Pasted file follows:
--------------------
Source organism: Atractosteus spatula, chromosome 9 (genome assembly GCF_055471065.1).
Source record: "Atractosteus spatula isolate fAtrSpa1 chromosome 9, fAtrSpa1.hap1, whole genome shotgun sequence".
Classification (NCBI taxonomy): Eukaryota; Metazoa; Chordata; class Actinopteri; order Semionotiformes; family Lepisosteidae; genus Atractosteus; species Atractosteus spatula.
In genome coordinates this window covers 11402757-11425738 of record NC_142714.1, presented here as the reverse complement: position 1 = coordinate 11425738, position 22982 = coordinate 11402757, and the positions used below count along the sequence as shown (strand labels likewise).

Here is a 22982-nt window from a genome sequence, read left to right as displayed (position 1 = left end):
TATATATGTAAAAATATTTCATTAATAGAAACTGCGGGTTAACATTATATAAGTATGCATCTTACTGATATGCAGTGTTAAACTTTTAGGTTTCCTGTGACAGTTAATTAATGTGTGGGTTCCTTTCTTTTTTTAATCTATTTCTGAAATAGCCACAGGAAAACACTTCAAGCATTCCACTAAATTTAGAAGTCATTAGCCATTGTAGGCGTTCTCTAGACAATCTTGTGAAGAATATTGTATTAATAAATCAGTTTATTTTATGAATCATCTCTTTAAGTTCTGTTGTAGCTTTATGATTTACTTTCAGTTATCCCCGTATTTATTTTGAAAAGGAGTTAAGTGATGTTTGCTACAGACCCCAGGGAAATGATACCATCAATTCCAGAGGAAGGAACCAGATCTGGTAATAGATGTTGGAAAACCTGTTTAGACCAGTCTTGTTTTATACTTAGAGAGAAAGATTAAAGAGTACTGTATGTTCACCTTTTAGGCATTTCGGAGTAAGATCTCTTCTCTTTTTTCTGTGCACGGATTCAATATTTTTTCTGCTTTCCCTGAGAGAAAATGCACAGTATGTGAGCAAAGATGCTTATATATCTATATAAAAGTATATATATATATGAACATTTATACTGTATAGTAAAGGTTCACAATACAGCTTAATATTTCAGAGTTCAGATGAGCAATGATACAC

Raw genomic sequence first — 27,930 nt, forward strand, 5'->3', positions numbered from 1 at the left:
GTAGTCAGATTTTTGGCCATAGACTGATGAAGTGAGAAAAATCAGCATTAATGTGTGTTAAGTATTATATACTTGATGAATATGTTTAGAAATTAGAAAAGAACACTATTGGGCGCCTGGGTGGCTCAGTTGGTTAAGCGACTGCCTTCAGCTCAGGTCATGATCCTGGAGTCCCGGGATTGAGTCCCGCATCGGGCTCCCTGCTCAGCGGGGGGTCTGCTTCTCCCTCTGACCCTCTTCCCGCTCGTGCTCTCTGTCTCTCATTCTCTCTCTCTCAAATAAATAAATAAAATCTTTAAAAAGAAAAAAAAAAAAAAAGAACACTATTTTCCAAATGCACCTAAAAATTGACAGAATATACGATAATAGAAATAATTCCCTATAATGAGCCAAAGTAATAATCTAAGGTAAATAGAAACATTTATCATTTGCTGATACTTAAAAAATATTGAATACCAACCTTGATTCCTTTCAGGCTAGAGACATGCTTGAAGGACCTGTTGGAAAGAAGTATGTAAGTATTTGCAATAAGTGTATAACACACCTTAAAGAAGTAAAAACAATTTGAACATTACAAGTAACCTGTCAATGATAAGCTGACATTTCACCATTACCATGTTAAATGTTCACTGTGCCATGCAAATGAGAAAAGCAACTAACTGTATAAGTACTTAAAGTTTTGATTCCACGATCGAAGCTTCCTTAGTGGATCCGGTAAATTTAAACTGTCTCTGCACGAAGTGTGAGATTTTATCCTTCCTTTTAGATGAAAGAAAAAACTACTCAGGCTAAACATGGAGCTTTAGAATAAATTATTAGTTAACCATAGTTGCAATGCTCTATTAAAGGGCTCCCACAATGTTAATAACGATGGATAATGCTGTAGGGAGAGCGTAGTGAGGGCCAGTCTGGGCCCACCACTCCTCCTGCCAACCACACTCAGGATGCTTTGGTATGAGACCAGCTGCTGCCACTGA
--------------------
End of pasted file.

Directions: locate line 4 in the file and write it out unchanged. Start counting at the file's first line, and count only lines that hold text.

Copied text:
In genome coordinates this window covers 11402757-11425738 of record NC_142714.1, presented here as the reverse complement: position 1 = coordinate 11425738, position 22982 = coordinate 11402757, and the positions used below count along the sequence as shown (strand labels likewise).